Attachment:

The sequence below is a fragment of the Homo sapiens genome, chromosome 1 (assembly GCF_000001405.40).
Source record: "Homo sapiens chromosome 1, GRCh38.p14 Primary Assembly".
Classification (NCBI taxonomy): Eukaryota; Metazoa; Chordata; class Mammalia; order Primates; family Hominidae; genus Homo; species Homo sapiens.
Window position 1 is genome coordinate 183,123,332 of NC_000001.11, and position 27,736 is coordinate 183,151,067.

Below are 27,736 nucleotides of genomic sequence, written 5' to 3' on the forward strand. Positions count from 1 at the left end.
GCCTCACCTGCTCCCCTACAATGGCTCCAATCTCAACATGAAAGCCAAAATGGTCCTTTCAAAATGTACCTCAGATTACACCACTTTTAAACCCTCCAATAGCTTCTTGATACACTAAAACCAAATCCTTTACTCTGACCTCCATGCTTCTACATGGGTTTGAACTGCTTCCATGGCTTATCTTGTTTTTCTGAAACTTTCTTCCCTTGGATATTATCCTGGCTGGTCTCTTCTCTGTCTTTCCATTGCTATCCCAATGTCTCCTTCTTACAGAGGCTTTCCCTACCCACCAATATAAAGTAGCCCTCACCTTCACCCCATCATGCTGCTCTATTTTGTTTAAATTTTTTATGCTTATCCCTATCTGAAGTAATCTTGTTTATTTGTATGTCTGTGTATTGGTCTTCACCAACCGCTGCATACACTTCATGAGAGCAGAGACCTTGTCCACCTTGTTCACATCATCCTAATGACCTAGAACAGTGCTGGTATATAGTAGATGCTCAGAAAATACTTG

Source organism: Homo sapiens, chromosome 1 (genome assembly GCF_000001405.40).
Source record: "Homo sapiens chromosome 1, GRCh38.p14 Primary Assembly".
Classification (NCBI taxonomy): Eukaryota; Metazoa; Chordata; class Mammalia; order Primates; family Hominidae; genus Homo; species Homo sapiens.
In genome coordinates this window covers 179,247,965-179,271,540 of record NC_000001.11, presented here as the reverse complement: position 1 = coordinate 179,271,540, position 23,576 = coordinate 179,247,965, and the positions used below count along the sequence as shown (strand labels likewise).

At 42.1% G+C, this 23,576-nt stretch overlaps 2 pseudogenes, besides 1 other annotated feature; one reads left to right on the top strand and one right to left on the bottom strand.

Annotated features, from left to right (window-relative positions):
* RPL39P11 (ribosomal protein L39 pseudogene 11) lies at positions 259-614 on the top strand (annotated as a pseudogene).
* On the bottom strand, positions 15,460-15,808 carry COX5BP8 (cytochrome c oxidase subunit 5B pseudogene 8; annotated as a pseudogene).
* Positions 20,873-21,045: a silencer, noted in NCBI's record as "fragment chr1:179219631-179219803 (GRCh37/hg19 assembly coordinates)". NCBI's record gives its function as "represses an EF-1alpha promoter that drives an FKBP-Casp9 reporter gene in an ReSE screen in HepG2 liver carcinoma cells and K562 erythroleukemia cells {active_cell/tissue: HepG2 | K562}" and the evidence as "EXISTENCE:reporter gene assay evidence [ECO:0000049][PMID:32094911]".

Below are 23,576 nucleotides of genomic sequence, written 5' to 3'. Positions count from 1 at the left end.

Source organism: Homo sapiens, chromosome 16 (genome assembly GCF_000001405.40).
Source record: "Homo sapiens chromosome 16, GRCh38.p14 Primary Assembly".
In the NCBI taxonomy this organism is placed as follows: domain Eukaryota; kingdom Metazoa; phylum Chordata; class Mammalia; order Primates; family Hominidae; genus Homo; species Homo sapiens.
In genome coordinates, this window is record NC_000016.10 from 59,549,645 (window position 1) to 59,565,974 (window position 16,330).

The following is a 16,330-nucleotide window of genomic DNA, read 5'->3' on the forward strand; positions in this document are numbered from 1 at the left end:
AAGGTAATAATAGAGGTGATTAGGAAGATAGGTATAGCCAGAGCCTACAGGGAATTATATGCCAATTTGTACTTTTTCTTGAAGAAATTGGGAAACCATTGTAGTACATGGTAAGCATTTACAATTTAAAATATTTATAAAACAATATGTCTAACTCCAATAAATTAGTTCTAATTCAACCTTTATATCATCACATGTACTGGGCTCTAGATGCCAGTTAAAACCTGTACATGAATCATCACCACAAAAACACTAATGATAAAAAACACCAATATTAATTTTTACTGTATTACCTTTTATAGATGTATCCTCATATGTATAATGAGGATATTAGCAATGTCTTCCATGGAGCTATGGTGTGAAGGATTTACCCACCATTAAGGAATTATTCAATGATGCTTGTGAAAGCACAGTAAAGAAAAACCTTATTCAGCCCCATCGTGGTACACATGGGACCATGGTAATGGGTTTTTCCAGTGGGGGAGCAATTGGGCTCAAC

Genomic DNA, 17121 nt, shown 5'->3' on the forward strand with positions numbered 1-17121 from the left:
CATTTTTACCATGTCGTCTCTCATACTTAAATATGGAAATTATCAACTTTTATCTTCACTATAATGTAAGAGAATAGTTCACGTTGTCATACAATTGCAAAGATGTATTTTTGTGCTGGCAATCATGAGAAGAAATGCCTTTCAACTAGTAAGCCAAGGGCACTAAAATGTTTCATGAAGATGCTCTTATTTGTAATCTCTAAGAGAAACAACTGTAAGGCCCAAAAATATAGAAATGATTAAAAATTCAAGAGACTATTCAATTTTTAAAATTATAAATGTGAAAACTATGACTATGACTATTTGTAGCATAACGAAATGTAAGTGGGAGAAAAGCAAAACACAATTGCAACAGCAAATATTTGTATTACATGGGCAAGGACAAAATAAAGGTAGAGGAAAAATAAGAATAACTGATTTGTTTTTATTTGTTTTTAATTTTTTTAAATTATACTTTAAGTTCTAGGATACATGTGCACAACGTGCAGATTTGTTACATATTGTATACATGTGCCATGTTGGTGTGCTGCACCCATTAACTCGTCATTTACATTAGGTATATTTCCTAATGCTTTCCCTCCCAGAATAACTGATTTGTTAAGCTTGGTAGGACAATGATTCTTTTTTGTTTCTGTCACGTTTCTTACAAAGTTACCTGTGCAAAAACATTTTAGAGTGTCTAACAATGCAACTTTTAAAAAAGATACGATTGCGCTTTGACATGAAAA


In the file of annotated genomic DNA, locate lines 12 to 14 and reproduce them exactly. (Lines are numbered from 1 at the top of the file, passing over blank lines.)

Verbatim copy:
Annotated features, from left to right (window-relative positions):
* RPL39P11 (ribosomal protein L39 pseudogene 11) lies at positions 259-614 on the top strand (annotated as a pseudogene).
* On the bottom strand, positions 15,460-15,808 carry COX5BP8 (cytochrome c oxidase subunit 5B pseudogene 8; annotated as a pseudogene).